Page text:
The book opens with a mass-shooting at a family gathering in Acapulco, Mexico. Luca, eight years old, is in the toilet. His mother, who has been waiting in the corridor, bundles him into the shower enclosure and “is clinched around him like a tortoise shell”.
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Pachinko does exactly what a good book should; it takes you somewhere else and shows you the world through different eyes. A story has to make normal to us what may seem strange, and to explain the world enough so the reader understands the observations without the narrator being too “telly”. This is hard to do across a cultural divide but in this epic story, Min Jin Lee gives us full immersion.
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Lenny’s Book of Everything, by Karen Foxlee
I was up at 3am crying this morning. I woke up and couldn’t get back to sleep and I thought I’d read a quick chapter of Lenny’s Book of Everything, ended up finishing the book and bawling my eyes out. Some books do that to you. This is one of them.
Audience-wise it’s a cross-over book, equally for teens and adults, about a young girl’s world. The voice is so honest and appealing, I can’t imagine anyone starting to reading this and not want to sit down with Lenny and hear her story. She is totally engaging.
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The Dutch House, by Ann Patchett
The portrait of the girl in the red coat is of Maeve, and this is her story.
We come at this fact obliquely, as the narrator is Danny, her much younger brother.
I love this painting, presented on the cover of the book. I referred back to it many times as I read to bring Maeve into the room with me. She looks a damn good kid, but with a bit of spirit. Sharp. Initially, the painter is brought to the Dutch House to paint Maeve’s mother, who decides she is having none of it. So Maeve stares out at the painter throughout several long sittings, a little bit in love with him, but she keeps to her seat, steady and calm, the still focus of the house while things go on around her.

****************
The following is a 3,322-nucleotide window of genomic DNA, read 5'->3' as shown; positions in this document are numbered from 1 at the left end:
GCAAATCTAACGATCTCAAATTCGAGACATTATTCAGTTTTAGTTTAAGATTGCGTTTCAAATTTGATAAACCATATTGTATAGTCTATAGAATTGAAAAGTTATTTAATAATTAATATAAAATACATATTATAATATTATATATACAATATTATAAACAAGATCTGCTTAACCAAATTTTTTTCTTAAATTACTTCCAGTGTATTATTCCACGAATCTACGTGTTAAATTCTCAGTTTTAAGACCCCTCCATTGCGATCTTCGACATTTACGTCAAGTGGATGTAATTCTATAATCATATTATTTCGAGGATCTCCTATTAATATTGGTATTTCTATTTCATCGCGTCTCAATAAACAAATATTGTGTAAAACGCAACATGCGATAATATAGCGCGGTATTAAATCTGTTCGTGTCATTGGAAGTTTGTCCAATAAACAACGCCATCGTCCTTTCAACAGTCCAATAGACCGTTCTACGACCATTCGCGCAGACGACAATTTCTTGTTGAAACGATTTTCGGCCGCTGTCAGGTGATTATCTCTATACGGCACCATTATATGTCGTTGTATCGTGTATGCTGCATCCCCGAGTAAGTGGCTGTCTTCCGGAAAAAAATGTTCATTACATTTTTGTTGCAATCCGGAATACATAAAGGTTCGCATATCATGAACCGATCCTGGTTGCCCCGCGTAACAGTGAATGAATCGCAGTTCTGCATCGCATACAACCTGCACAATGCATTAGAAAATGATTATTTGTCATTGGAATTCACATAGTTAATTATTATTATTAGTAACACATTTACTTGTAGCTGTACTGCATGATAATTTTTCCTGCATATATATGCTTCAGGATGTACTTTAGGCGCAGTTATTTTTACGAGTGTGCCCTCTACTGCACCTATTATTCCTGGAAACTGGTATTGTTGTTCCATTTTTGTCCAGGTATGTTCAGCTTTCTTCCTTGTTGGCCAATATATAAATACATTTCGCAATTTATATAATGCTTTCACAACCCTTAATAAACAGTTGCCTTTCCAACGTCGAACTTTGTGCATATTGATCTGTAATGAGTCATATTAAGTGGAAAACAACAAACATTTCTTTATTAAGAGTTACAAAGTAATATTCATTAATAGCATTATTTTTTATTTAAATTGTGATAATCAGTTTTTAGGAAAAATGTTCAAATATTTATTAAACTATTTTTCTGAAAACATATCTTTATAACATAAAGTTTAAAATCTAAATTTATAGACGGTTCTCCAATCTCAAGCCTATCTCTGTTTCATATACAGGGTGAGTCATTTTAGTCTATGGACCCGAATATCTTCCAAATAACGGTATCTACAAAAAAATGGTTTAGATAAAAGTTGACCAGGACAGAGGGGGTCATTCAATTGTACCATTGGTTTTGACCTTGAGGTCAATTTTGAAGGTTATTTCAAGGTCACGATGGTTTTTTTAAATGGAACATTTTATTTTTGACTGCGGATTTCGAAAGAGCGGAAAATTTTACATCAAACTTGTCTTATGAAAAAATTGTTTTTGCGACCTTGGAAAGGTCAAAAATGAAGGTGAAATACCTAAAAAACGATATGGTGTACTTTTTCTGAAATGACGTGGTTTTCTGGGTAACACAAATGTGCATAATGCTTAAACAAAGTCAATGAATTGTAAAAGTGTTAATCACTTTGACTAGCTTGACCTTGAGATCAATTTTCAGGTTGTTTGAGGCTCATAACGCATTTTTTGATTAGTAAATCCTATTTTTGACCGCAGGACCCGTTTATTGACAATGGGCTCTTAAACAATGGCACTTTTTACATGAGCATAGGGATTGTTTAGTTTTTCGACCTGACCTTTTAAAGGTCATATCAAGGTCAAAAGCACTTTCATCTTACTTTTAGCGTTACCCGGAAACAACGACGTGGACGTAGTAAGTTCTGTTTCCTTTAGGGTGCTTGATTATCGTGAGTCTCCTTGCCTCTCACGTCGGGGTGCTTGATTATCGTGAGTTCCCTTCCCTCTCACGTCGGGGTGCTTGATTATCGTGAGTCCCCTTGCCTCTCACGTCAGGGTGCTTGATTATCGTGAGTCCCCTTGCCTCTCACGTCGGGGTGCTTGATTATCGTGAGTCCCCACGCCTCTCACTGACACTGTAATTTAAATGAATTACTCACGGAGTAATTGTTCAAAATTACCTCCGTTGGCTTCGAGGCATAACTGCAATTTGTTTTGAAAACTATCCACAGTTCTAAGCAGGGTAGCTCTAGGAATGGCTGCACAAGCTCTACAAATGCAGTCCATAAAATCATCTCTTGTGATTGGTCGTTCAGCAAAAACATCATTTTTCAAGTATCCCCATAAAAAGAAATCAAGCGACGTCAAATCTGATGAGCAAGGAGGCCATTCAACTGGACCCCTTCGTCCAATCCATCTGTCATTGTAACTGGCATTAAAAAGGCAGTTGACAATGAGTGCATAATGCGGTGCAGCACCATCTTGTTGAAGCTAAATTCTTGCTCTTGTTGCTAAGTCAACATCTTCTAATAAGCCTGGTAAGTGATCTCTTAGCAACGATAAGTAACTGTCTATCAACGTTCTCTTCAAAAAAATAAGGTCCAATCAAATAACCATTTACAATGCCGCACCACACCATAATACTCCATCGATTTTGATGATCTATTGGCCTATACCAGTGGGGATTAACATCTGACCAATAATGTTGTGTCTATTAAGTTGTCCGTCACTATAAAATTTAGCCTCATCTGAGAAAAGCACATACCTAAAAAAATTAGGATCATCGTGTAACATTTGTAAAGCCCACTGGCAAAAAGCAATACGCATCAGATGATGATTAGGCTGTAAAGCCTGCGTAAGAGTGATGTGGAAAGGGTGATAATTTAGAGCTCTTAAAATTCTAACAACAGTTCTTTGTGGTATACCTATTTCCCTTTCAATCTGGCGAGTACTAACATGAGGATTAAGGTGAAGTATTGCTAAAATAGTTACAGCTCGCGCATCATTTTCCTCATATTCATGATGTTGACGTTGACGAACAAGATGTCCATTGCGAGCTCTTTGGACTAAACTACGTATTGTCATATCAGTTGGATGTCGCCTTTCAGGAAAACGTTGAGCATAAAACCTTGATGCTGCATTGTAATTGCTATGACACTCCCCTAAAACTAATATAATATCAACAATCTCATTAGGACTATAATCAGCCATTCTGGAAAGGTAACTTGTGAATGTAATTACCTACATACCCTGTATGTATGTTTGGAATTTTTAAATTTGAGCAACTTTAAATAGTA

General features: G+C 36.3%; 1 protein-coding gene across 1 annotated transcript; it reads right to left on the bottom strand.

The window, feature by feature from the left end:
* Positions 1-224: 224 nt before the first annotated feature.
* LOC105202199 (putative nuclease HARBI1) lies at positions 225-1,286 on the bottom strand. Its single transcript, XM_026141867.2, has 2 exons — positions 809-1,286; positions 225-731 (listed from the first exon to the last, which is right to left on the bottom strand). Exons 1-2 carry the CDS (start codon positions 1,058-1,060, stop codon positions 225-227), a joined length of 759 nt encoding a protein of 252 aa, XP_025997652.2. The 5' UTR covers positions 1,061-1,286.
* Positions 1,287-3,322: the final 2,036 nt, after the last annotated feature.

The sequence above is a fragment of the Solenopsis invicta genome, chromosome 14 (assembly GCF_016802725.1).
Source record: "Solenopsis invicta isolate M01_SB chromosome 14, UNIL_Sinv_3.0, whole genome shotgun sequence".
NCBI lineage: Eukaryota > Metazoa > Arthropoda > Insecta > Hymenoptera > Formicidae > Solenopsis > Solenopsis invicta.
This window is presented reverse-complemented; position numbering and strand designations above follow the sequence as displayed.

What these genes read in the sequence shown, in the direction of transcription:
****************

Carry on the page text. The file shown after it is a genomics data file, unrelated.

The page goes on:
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Sapiens, by Yuval Noah Harari
This is one of those books like a pregnant women. When you’re lugging the great lump around, so, it suddenly seems, is everyone else. The thing is everywhere. In the course of one week my son recommended it, my husband was reading it, I met a bloke on a tramp who couldn’t look up at the trees because his head was in the book and his girlfriend said it changed her life. Yeah, yeah. I got a copy.
Sapiens, A Brief History of Humankind is a big book. Lots of pages, yes, but I mean big in the sense that every chapter is packed with some thought provoking perception. I didn’t agree with all Harari’s ideas but they were all interesting enough to make me rest the book on my lap for a while and think…hmmm…maybe he’s right. This is designed to be a life changing book. Bill Gates and Barack Obama both recommend it on the cover. It claims to be the “thrilling account of our extraordinary history—from insignificant apes to rulers of the world,” Quite the thesis.